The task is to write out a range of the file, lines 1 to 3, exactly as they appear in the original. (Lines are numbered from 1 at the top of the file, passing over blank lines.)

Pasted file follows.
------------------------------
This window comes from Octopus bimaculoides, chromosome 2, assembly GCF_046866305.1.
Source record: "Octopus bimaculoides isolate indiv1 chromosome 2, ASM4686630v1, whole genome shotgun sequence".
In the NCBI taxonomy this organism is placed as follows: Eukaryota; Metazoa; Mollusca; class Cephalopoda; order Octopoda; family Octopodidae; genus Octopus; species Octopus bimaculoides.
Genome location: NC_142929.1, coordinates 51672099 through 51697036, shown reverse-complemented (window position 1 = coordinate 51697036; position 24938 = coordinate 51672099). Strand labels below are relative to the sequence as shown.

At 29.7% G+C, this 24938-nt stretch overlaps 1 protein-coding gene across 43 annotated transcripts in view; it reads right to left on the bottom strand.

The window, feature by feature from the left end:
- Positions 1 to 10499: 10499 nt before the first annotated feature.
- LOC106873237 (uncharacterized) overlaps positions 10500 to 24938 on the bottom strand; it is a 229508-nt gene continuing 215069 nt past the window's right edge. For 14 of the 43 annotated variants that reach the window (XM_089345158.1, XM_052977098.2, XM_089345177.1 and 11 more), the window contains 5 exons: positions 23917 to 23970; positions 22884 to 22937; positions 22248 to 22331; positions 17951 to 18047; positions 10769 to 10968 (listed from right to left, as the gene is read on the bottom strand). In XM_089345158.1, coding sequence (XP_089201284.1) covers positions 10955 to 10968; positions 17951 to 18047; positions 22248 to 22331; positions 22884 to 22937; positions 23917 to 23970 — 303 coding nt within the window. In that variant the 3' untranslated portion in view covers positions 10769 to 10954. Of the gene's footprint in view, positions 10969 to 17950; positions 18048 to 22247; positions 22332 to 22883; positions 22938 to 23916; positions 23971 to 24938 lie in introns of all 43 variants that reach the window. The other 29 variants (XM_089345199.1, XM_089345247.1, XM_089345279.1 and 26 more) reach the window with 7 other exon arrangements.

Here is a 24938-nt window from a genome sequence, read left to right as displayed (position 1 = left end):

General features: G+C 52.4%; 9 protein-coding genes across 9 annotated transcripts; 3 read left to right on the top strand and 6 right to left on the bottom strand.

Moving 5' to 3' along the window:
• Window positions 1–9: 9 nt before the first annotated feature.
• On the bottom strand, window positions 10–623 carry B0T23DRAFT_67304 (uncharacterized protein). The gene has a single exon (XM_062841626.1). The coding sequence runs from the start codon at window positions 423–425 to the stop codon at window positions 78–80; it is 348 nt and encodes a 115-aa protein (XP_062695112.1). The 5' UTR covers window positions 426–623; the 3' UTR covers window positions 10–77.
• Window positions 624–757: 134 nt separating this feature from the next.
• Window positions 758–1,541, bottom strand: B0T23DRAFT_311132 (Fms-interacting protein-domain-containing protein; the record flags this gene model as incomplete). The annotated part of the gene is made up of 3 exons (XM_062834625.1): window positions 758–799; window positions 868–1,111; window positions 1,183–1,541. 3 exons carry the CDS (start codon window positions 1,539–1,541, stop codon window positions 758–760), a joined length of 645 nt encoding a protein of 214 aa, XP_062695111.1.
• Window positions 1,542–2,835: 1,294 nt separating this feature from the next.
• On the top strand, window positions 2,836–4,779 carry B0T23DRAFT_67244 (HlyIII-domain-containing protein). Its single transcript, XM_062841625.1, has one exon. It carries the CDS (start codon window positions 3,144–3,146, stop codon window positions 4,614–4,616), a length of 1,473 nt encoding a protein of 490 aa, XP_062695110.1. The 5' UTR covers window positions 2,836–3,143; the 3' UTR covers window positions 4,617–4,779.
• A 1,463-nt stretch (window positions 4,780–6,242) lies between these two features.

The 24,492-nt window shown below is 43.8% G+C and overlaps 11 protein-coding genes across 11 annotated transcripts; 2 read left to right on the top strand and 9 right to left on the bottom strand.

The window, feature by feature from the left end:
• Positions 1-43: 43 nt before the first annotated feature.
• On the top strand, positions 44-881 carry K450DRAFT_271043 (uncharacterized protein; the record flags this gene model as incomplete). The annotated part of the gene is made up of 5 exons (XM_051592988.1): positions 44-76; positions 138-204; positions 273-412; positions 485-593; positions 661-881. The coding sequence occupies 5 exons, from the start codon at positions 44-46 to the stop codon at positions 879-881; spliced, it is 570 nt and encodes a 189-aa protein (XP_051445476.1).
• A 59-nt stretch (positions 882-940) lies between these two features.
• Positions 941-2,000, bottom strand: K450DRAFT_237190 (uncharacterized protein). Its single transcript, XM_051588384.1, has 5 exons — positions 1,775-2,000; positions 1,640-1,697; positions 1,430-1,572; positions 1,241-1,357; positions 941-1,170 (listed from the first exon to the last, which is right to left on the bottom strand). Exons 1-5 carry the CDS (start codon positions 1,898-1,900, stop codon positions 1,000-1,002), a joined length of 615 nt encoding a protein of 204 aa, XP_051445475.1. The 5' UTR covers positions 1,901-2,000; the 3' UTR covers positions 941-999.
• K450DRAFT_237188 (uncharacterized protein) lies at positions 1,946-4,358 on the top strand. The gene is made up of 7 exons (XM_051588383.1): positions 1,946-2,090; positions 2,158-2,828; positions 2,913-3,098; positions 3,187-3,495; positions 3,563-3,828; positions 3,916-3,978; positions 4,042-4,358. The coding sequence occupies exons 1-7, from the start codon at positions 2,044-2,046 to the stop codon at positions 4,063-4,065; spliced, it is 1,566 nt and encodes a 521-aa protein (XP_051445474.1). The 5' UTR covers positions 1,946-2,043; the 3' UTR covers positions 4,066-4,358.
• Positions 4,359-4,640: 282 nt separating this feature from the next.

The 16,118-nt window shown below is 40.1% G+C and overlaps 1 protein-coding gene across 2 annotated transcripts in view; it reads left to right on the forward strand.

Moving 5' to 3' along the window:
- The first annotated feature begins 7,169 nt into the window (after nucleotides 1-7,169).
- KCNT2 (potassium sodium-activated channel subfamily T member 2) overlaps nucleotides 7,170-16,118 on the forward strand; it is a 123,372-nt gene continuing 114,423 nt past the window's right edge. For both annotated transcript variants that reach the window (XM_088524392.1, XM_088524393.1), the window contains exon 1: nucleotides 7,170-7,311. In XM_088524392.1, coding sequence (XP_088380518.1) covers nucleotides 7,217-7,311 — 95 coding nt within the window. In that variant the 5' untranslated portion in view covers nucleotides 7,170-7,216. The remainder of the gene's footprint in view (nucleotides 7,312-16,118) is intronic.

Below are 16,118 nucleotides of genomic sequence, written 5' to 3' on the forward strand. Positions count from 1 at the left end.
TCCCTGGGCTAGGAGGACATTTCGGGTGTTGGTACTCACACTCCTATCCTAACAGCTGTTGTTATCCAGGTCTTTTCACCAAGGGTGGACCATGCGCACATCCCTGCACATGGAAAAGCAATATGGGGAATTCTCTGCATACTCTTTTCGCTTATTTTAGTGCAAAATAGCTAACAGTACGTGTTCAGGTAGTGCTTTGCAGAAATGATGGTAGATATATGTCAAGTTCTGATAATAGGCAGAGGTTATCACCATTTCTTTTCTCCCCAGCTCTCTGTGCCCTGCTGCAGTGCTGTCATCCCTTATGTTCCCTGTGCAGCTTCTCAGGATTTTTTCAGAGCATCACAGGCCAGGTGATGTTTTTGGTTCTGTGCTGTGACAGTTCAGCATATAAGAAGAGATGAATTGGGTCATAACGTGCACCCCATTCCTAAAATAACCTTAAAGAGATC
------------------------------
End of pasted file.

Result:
This window comes from Octopus bimaculoides, chromosome 2, assembly GCF_046866305.1.
Source record: "Octopus bimaculoides isolate indiv1 chromosome 2, ASM4686630v1, whole genome shotgun sequence".
In the NCBI taxonomy this organism is placed as follows: Eukaryota; Metazoa; Mollusca; class Cephalopoda; order Octopoda; family Octopodidae; genus Octopus; species Octopus bimaculoides.